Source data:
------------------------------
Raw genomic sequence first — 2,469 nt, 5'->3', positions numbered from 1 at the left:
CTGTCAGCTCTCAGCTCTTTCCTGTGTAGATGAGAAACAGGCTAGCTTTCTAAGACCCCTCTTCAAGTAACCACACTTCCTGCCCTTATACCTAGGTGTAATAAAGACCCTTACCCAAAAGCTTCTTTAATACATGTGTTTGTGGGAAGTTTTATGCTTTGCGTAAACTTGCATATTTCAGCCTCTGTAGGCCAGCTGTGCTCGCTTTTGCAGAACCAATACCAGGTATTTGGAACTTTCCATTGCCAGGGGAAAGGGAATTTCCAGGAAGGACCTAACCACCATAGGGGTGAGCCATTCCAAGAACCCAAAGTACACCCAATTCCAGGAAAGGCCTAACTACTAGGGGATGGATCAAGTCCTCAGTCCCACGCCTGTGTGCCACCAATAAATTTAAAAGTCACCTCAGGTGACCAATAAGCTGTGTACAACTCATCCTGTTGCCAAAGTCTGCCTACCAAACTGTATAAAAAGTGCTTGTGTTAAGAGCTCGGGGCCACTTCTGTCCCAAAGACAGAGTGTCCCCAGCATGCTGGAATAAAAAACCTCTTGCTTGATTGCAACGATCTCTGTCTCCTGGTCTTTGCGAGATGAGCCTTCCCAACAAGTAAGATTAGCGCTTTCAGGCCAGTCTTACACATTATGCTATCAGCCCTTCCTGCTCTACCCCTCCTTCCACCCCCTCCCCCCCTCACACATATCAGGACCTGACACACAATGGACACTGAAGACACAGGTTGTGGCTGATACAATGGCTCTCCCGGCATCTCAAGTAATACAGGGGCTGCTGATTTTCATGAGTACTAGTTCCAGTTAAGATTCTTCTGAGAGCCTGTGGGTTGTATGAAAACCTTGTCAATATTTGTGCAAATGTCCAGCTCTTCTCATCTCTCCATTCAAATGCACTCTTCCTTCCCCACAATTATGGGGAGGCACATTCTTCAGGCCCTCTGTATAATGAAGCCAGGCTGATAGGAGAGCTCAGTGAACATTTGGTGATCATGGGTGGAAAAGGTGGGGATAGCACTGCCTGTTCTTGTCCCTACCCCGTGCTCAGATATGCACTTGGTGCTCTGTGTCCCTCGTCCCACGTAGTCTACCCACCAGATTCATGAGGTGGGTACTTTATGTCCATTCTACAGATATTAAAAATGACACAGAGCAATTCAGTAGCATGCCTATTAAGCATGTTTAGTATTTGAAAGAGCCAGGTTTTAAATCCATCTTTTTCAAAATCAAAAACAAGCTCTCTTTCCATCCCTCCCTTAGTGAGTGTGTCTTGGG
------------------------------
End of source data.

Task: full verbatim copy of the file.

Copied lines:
Raw genomic sequence first — 2,469 nt, 5'->3', positions numbered from 1 at the left:
CTGTCAGCTCTCAGCTCTTTCCTGTGTAGATGAGAAACAGGCTAGCTTTCTAAGACCCCTCTTCAAGTAACCACACTTCCTGCCCTTATACCTAGGTGTAATAAAGACCCTTACCCAAAAGCTTCTTTAATACATGTGTTTGTGGGAAGTTTTATGCTTTGCGTAAACTTGCATATTTCAGCCTCTGTAGGCCAGCTGTGCTCGCTTTTGCAGAACCAATACCAGGTATTTGGAACTTTCCATTGCCAGGGGAAAGGGAATTTCCAGGAAGGACCTAACCACCATAGGGGTGAGCCATTCCAAGAACCCAAAGTACACCCAATTCCAGGAAAGGCCTAACTACTAGGGGATGGATCAAGTCCTCAGTCCCACGCCTGTGTGCCACCAATAAATTTAAAAGTCACCTCAGGTGACCAATAAGCTGTGTACAACTCATCCTGTTGCCAAAGTCTGCCTACCAAACTGTATAAAAAGTGCTTGTGTTAAGAGCTCGGGGCCACTTCTGTCCCAAAGACAGAGTGTCCCCAGCATGCTGGAATAAAAAACCTCTTGCTTGATTGCAACGATCTCTGTCTCCTGGTCTTTGCGAGATGAGCCTTCCCAACAAGTAAGATTAGCGCTTTCAGGCCAGTCTTACACATTATGCTATCAGCCCTTCCTGCTCTACCCCTCCTTCCACCCCCTCCCCCCCTCACACATATCAGGACCTGACACACAATGGACACTGAAGACACAGGTTGTGGCTGATACAATGGCTCTCCCGGCATCTCAAGTAATACAGGGGCTGCTGATTTTCATGAGTACTAGTTCCAGTTAAGATTCTTCTGAGAGCCTGTGGGTTGTATGAAAACCTTGTCAATATTTGTGCAAATGTCCAGCTCTTCTCATCTCTCCATTCAAATGCACTCTTCCTTCCCCACAATTATGGGGAGGCACATTCTTCAGGCCCTCTGTATAATGAAGCCAGGCTGATAGGAGAGCTCAGTGAACATTTGGTGATCATGGGTGGAAAAGGTGGGGATAGCACTGCCTGTTCTTGTCCCTACCCCGTGCTCAGATATGCACTTGGTGCTCTGTGTCCCTCGTCCCACGTAGTCTACCCACCAGATTCATGAGGTGGGTACTTTATGTCCATTCTACAGATATTAAAAATGACACAGAGCAATTCAGTAGCATGCCTATTAAGCATGTTTAGTATTTGAAAGAGCCAGGTTTTAAATCCATCTTTTTCAAAATCAAAAACAAGCTCTCTTTCCATCCCTCCCTTAGTGAGTGTGTCTTGGG